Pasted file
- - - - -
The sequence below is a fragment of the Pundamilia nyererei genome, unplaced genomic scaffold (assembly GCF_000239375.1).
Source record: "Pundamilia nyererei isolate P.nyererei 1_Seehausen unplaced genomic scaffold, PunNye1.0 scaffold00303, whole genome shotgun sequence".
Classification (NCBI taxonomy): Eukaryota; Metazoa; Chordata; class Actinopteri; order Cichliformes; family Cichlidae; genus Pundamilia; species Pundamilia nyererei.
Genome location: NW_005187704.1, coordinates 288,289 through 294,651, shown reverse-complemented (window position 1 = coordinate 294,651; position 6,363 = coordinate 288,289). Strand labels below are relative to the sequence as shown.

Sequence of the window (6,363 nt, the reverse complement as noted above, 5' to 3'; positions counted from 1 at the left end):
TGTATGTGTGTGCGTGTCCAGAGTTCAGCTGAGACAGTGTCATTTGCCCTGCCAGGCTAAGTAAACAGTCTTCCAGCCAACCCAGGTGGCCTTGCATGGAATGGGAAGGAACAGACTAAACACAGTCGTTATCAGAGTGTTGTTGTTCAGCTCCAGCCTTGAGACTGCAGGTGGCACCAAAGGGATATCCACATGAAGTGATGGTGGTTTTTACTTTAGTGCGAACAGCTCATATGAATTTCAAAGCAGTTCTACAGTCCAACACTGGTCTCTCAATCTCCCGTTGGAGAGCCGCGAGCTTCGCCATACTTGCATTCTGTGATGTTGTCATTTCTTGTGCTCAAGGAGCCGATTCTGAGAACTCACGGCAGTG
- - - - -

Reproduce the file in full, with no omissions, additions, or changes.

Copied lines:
The sequence below is a fragment of the Pundamilia nyererei genome, unplaced genomic scaffold (assembly GCF_000239375.1).
Source record: "Pundamilia nyererei isolate P.nyererei 1_Seehausen unplaced genomic scaffold, PunNye1.0 scaffold00303, whole genome shotgun sequence".
Classification (NCBI taxonomy): Eukaryota; Metazoa; Chordata; class Actinopteri; order Cichliformes; family Cichlidae; genus Pundamilia; species Pundamilia nyererei.
Genome location: NW_005187704.1, coordinates 288,289 through 294,651, shown reverse-complemented (window position 1 = coordinate 294,651; position 6,363 = coordinate 288,289). Strand labels below are relative to the sequence as shown.

Sequence of the window (6,363 nt, the reverse complement as noted above, 5' to 3'; positions counted from 1 at the left end):
TGTATGTGTGTGCGTGTCCAGAGTTCAGCTGAGACAGTGTCATTTGCCCTGCCAGGCTAAGTAAACAGTCTTCCAGCCAACCCAGGTGGCCTTGCATGGAATGGGAAGGAACAGACTAAACACAGTCGTTATCAGAGTGTTGTTGTTCAGCTCCAGCCTTGAGACTGCAGGTGGCACCAAAGGGATATCCACATGAAGTGATGGTGGTTTTTACTTTAGTGCGAACAGCTCATATGAATTTCAAAGCAGTTCTACAGTCCAACACTGGTCTCTCAATCTCCCGTTGGAGAGCCGCGAGCTTCGCCATACTTGCATTCTGTGATGTTGTCATTTCTTGTGCTCAAGGAGCCGATTCTGAGAACTCACGGCAGTG